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ENGL 222 Borders, You're Not the Indian I Had in Mind Notes Feb 6.docx

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Department
English
Course
ENGL 222
Professor
Duffy Roberts
Semester
Winter

Description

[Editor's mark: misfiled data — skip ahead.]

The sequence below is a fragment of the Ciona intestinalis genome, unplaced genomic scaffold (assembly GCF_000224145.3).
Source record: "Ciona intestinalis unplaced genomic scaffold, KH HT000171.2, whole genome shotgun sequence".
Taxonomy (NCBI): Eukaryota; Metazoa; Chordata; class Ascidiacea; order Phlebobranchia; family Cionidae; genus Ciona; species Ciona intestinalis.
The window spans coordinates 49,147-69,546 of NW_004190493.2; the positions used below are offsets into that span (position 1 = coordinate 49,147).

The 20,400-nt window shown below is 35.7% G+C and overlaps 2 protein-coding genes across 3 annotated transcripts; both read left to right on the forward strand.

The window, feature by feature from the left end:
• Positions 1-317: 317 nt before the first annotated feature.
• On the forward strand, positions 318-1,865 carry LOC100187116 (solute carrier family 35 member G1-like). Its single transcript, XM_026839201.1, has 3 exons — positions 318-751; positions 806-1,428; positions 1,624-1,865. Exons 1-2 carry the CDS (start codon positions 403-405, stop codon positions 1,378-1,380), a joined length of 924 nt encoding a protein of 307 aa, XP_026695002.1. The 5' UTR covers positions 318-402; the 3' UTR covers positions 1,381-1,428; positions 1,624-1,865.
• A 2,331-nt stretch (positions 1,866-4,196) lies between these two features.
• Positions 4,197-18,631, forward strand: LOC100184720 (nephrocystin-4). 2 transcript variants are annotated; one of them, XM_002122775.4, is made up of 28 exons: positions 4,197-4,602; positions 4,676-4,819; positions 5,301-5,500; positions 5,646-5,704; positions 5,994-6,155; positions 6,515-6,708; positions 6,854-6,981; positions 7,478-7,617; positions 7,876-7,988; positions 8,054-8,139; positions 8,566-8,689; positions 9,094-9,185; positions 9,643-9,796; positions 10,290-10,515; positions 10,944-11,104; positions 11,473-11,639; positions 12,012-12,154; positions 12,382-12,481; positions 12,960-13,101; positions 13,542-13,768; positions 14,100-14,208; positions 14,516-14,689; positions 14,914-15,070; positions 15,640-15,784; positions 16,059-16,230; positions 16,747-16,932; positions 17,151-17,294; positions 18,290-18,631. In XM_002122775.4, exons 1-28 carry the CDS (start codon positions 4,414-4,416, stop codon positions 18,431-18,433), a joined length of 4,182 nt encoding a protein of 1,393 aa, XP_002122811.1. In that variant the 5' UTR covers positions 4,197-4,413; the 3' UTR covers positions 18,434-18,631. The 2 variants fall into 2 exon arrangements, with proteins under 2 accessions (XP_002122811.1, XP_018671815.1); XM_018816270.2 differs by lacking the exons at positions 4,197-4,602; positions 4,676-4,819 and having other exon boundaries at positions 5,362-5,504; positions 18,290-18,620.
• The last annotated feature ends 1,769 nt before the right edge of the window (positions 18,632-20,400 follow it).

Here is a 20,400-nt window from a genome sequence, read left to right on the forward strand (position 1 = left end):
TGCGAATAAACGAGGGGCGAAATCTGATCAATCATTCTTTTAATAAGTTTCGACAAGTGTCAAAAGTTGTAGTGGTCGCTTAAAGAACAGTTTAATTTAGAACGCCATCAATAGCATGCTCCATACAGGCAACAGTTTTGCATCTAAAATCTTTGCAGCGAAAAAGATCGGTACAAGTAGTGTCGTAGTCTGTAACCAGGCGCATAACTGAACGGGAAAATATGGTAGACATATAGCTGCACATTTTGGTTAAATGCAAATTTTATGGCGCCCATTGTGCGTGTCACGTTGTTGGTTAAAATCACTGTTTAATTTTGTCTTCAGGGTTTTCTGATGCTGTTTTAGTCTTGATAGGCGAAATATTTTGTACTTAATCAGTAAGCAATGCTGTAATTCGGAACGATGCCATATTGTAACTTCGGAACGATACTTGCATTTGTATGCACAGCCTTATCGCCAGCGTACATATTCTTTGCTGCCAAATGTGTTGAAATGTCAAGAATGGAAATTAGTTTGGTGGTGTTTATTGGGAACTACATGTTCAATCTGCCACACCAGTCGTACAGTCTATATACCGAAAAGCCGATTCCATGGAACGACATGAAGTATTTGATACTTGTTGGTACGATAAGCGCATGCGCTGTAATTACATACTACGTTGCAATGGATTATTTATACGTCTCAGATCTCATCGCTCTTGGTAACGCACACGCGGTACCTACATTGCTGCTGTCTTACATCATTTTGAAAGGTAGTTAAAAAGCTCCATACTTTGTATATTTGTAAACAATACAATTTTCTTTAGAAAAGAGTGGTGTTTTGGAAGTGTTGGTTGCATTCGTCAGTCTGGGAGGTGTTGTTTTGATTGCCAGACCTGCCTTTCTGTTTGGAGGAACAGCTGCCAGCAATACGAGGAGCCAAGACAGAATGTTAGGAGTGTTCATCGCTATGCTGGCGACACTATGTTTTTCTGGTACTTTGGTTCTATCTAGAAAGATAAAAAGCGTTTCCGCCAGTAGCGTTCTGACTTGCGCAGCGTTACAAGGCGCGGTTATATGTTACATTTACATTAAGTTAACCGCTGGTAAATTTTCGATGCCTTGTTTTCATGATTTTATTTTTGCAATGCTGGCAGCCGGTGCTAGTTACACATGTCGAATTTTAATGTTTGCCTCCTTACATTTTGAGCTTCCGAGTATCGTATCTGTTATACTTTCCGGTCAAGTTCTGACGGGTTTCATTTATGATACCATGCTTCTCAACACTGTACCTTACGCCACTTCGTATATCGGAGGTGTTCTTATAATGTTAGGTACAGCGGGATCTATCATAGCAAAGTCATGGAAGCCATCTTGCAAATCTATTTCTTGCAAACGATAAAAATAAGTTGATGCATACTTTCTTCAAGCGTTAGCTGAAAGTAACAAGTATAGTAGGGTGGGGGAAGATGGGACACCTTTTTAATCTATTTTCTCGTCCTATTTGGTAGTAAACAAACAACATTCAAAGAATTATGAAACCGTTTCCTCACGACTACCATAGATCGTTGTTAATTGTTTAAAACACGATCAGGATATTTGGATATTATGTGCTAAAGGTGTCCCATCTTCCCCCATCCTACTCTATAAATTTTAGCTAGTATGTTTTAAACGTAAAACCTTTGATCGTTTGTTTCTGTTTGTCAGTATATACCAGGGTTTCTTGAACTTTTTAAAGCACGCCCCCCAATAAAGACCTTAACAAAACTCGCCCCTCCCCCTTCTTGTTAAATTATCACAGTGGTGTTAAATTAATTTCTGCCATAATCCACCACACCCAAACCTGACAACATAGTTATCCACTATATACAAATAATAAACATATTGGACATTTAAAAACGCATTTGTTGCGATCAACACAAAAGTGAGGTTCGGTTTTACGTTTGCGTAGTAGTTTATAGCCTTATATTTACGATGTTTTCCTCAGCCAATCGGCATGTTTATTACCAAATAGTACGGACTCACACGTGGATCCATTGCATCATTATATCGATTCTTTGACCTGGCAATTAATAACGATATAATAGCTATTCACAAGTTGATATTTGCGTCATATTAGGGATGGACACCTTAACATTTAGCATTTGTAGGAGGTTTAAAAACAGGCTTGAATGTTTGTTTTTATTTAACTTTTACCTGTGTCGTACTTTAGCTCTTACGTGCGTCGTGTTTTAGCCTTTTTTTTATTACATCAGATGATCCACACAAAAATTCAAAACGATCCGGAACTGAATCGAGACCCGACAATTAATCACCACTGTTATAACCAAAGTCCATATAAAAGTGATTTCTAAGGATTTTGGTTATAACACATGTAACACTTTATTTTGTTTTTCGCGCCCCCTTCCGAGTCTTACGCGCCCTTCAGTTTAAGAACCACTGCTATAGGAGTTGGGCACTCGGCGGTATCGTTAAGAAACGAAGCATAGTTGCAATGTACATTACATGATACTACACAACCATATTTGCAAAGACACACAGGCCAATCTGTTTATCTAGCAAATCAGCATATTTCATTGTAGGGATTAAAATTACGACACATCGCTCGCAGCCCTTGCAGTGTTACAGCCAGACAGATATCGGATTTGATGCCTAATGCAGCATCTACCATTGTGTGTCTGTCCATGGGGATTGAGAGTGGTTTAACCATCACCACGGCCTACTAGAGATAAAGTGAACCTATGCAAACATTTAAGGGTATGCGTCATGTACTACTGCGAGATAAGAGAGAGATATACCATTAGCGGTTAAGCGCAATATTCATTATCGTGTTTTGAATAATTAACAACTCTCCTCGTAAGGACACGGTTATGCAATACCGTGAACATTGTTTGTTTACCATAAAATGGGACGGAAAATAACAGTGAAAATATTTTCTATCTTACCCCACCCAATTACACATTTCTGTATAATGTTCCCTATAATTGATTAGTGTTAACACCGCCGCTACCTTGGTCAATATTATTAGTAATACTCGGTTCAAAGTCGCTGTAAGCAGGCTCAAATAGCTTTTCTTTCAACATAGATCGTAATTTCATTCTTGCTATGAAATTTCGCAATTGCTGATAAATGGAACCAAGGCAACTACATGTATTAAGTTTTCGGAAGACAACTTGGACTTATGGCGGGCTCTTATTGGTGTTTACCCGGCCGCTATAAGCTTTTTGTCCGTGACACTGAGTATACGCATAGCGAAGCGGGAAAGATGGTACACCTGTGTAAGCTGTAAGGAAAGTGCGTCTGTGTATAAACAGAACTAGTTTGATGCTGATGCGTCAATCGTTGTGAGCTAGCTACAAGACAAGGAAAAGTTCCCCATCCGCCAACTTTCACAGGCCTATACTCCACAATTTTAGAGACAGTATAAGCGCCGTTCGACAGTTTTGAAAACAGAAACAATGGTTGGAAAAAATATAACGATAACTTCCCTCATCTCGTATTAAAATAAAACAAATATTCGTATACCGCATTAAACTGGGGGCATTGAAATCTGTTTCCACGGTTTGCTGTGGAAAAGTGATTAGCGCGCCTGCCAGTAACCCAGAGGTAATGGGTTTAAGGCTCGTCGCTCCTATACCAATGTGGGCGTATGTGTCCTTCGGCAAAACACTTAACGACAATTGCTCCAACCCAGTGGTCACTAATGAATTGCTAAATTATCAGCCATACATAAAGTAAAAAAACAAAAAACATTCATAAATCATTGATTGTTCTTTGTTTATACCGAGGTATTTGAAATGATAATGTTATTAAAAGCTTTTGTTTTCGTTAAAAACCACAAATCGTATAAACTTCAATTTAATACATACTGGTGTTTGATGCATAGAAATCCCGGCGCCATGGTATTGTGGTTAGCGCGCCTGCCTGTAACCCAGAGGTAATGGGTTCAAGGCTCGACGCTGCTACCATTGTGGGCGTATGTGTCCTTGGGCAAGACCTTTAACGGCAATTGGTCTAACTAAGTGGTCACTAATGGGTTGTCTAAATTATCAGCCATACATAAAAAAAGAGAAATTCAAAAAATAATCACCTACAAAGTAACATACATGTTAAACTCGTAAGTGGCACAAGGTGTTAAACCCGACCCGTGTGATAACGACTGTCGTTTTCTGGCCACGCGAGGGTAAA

February 6, 2013 ENGL 222 – Canadian Literature  Vancouver Community Centres and money o Community centres angry about Vancouver’s distribution of community centre money fairly  Dunbar Community Centre is very angry – Vancouver does not exist to them, just Dunbar exists  Massey Lecture: Thomas King “You’re Not the Indian I Had in Mind” o Indian of fact vs. Indian of fiction o THE Indian vs. Indians o The literary Indian o Identity and authenticity  Race as a construction, not a condition  We believe we can see it (we hope we can see it) o Visual confirmation – having to look a certain way in order to be identified a certain way o “in mind” – mental images associated with people, figures, places  Cook reads novel – novel gives image of Indian does not match Thomas King  Writer of the novel has never once seen an Indian  Pervasiveness of images  Cultural images exist everywhere o What happens to contemporary Indians when they’re supposed to meet the literary Indian o What mental images do we have about place, as perpetuated by the stories we tell about place  How does that affect our ability to engage with a place?  How does that affect our expectations of a place to meet the mental image?  Example: university  Expectations are crafted – by stories from siblings, functionality is shaped by parents’ expectations for you, cinema  Is UBC the university you had in mind?  Was the story of UBC the right story for you? Thomas King, “Borders”  Visiting Utah  P. 582: Border guard helping Indians, trying to figure out whether the Indian is Canadian or American o Idea of trying to be helpful  How is that help is constructed (help is not help if it’s not wanted)  P. 584: Canadian female border guard – enthusiastic (stereotypically Canadian) o “Can ONLY be American and Canadian” o Citizens
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